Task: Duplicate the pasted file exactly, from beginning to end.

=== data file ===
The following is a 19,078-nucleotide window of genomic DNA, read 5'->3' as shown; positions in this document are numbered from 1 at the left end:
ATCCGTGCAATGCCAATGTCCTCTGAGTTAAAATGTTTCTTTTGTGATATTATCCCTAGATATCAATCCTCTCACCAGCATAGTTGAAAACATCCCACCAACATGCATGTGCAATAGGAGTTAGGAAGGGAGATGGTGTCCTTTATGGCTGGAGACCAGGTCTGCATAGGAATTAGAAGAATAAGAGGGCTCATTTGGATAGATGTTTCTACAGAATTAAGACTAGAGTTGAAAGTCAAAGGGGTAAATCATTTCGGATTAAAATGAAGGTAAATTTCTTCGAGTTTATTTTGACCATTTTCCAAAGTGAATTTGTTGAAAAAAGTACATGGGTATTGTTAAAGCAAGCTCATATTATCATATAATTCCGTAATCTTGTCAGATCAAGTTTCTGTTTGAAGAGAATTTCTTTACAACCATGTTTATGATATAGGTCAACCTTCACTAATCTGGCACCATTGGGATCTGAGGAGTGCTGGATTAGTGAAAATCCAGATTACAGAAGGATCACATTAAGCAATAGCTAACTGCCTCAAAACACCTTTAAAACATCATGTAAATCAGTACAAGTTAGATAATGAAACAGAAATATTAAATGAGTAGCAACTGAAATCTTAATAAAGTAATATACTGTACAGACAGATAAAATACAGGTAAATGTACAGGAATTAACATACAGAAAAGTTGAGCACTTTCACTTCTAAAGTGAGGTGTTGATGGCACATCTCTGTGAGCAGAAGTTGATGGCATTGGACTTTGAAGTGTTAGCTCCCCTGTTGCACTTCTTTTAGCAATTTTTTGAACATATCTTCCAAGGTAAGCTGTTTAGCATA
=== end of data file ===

The following is a 19,078-nucleotide window of genomic DNA, read 5'->3' as shown; positions in this document are numbered from 1 at the left end:
ATCCGTGCAATGCCAATGTCCTCTGAGTTAAAATGTTTCTTTTGTGATATTATCCCTAGATATCAATCCTCTCACCAGCATAGTTGAAAACATCCCACCAACATGCATGTGCAATAGGAGTTAGGAAGGGAGATGGTGTCCTTTATGGCTGGAGACCAGGTCTGCATAGGAATTAGAAGAATAAGAGGGCTCATTTGGATAGATGTTTCTACAGAATTAAGACTAGAGTTGAAAGTCAAAGGGGTAAATCATTTCGGATTAAAATGAAGGTAAATTTCTTCGAGTTTATTTTGACCATTTTCCAAAGTGAATTTGTTGAAAAAAGTACATGGGTATTGTTAAAGCAAGCTCATATTATCATATAATTCCGTAATCTTGTCAGATCAAGTTTCTGTTTGAAGAGAATTTCTTTACAACCATGTTTATGATATAGGTCAACCTTCACTAATCTGGCACCATTGGGATCTGAGGAGTGCTGGATTAGTGAAAATCCAGATTACAGAAGGATCACATTAAGCAATAGCTAACTGCCTCAAAACACCTTTAAAACATCATGTAAATCAGTACAAGTTAGATAATGAAACAGAAATATTAAATGAGTAGCAACTGAAATCTTAATAAAGTAATATACTGTACAGACAGATAAAATACAGGTAAATGTACAGGAATTAACATACAGAAAAGTTGAGCACTTTCACTTCTAAAGTGAGGTGTTGATGGCACATCTCTGTGAGCAGAAGTTGATGGCATTGGACTTTGAAGTGTTAGCTCCCCTGTTGCACTTCTTTTAGCAATTTTTTGAACATATCTTCCAAGGTAAGCTGTTTAGCATA